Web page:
[EDITOR'S NOTE: These items have not been previously republished elsewhere. They are included in this collection because of their potential to be the work of Clemens and are deserving of further research and consideration. The item "A Shameful Outrage" refers to the Macdougall and Maguire fight which Clemens wrote about in two letters to the Enterprise -- one dated December 20, 1865; the other contained a poem about the incident. The item titled "Oppressed" refers to the budding career of writer Prentice Mulford who wrote under the pseudonym "Dogberry." Clemens later came to know Mulford personally.]
A SHAMEFUL OUTRAGE
The brutal assault upon Professor Macdougall, perpetrated yesterday by a notorious theatrical manager in this city, is one of those outrages that call for exemplary punishment in a civilized community. The ruffian who made the assault has so long enjoyed the privilege of venting his brutal passions upon all who incur his displeasure, that, that he has come to consider it his right to insult, bully, beat and maim any person who dares cross his path or interfere with his interests. If this is indeed a civilized community -- if we live under the protection of law -- if our courts and judges possess any dignity and any power, it is time that outrages of this character should be punished with sufficient severity to prevent their repetition.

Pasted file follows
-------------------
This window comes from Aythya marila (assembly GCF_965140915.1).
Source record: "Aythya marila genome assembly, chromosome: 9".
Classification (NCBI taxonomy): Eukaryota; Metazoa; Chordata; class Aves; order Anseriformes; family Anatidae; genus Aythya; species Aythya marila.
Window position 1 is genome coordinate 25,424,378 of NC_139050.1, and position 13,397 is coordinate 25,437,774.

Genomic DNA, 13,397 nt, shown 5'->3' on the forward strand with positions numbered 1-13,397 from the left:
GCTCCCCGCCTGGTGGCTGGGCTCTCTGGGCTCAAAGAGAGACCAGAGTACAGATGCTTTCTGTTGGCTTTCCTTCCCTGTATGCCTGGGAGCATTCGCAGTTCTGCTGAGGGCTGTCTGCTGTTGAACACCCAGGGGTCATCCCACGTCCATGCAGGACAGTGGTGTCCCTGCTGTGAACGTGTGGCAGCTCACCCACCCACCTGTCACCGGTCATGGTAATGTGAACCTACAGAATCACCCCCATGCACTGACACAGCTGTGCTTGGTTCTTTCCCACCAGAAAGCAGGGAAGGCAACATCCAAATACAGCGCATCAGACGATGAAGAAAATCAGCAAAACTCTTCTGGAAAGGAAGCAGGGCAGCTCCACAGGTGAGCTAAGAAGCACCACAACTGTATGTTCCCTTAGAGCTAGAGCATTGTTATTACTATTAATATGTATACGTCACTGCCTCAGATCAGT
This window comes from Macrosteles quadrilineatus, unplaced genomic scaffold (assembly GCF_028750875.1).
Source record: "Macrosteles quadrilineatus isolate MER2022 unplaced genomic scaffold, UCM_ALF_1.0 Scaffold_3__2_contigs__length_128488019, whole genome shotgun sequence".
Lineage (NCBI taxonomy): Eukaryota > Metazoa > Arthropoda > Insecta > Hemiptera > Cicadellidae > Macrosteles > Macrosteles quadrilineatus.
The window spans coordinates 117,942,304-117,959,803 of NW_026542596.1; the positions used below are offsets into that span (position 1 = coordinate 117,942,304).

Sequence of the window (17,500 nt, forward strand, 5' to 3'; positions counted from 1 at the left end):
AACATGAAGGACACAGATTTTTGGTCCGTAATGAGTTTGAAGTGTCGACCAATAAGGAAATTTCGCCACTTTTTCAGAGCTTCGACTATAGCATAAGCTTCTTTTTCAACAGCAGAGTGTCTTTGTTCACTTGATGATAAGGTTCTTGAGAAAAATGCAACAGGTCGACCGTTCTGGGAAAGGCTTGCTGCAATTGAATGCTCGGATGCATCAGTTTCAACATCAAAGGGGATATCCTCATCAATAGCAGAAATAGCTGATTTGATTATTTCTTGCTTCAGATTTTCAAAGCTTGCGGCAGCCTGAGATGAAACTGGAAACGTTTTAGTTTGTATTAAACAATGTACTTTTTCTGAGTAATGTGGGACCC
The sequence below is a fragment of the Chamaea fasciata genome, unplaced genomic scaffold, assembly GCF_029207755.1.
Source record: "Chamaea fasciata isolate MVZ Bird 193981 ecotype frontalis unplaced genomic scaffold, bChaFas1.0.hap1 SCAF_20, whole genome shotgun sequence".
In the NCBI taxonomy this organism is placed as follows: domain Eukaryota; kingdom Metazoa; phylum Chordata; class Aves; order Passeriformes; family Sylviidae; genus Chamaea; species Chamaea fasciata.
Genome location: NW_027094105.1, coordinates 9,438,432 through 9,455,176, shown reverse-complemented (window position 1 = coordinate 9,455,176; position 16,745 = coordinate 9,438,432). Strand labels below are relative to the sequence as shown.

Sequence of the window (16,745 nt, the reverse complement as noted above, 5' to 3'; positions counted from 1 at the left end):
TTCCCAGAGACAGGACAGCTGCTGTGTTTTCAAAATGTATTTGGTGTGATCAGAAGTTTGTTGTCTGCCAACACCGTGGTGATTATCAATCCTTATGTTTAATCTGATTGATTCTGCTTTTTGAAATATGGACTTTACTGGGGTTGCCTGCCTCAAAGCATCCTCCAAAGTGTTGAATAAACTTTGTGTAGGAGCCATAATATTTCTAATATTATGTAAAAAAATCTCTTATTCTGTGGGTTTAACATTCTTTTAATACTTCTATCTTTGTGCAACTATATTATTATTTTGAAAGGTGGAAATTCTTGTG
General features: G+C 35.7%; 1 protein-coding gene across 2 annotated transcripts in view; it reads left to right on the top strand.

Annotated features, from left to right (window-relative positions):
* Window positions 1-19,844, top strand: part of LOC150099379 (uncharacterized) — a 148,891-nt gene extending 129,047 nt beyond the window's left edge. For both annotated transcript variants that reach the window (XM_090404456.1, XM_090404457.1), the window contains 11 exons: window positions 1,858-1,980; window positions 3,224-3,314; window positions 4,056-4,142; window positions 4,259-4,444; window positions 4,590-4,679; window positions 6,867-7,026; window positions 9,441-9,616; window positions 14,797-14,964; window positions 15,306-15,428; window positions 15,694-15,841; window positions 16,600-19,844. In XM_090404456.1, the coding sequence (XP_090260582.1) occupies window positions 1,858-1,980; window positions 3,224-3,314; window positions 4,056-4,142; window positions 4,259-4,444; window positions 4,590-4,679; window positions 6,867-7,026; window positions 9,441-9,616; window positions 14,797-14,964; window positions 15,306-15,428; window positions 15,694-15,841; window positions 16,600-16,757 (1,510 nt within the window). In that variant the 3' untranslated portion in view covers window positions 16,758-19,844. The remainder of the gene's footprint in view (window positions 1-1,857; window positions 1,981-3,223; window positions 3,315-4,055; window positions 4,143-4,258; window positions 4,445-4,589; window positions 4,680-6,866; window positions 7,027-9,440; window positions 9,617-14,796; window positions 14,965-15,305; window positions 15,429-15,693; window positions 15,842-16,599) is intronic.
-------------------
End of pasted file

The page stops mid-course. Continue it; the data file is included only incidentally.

The Era's "Dogberry" entered upon his literary career styling himself a "Condensed Novelist;" in Sunday's issue he writes himself "The Era's Oppressed Novelist." Unless he enters upon a rigorous course of literary-moral reform, he ought speedily to become "a suppressed novelist." But in truth we begin to have hoped of "Dogberry." His "Biography of Barney McBrian, the Shootist," is funny; and is not plagiarised, so far, at least, as we are aware. Nevertheless, "Dogberry" must expect to have his good things viewed with a grain or so of suspicion, until he has given satisfactory evidence of thorough reformation.
[transcribed from microfilm]
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